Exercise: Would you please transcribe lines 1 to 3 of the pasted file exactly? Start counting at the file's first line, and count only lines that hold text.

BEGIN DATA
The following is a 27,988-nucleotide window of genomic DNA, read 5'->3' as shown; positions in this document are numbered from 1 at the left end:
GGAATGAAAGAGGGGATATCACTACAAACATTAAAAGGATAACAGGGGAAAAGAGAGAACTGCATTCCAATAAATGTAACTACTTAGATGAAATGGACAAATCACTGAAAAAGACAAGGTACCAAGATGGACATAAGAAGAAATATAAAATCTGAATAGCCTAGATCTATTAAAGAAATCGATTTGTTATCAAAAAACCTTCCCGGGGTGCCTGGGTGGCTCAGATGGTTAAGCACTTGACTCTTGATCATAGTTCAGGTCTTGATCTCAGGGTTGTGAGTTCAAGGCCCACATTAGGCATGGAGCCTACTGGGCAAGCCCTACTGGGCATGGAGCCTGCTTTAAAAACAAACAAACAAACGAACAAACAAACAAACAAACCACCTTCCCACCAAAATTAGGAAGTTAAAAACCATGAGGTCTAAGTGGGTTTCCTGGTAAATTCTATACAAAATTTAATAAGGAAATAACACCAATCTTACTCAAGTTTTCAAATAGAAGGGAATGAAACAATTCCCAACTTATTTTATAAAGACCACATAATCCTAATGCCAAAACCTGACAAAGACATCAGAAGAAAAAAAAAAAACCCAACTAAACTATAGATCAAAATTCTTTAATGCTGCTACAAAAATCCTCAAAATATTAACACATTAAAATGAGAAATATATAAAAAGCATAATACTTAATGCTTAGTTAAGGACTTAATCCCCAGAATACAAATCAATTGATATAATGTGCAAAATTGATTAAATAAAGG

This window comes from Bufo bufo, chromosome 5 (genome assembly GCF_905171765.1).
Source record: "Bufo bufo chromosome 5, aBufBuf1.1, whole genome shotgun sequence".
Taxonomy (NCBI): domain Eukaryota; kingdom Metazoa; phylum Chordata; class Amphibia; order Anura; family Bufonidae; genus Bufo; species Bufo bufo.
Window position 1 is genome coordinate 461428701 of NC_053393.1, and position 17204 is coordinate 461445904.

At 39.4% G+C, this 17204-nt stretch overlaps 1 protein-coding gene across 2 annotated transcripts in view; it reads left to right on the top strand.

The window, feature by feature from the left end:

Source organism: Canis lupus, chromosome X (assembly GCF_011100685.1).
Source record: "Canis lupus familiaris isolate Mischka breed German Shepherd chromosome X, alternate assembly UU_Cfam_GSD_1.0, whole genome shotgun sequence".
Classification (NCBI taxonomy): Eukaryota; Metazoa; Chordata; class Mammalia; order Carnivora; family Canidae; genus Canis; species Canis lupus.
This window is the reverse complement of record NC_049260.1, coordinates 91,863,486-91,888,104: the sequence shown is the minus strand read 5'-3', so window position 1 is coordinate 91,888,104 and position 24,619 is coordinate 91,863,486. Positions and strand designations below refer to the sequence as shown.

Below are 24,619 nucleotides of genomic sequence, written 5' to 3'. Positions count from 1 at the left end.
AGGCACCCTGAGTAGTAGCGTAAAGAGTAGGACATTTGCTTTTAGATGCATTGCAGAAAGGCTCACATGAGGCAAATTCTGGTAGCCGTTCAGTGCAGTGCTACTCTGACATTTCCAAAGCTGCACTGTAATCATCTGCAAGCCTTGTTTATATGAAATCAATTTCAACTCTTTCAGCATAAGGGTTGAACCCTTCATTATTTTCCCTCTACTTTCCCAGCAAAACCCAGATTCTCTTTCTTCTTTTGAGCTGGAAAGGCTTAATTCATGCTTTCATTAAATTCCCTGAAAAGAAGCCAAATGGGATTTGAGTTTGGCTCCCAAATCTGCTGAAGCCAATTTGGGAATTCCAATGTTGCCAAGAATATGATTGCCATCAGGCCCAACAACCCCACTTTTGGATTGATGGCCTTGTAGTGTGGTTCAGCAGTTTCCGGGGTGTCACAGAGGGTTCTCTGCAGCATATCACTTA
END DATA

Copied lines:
The following is a 27,988-nucleotide window of genomic DNA, read 5'->3' as shown; positions in this document are numbered from 1 at the left end:
GGAATGAAAGAGGGGATATCACTACAAACATTAAAAGGATAACAGGGGAAAAGAGAGAACTGCATTCCAATAAATGTAACTACTTAGATGAAATGGACAAATCACTGAAAAAGACAAGGTACCAAGATGGACATAAGAAGAAATATAAAATCTGAATAGCCTAGATCTATTAAAGAAATCGATTTGTTATCAAAAAACCTTCCCGGGGTGCCTGGGTGGCTCAGATGGTTAAGCACTTGACTCTTGATCATAGTTCAGGTCTTGATCTCAGGGTTGTGAGTTCAAGGCCCACATTAGGCATGGAGCCTACTGGGCAAGCCCTACTGGGCATGGAGCCTGCTTTAAAAACAAACAAACAAACGAACAAACAAACAAACAAACCACCTTCCCACCAAAATTAGGAAGTTAAAAACCATGAGGTCTAAGTGGGTTTCCTGGTAAATTCTATACAAAATTTAATAAGGAAATAACACCAATCTTACTCAAGTTTTCAAATAGAAGGGAATGAAACAATTCCCAACTTATTTTATAAAGACCACATAATCCTAATGCCAAAACCTGACAAAGACATCAGAAGAAAAAAAAAAAACCCAACTAAACTATAGATCAAAATTCTTTAATGCTGCTACAAAAATCCTCAAAATATTAACACATTAAAATGAGAAATATATAAAAAGCATAATACTTAATGCTTAGTTAAGGACTTAATCCCCAGAATACAAATCAATTGATATAATGTGCAAAATTGATTAAATAAAGG

This window comes from Bufo bufo, chromosome 5 (genome assembly GCF_905171765.1).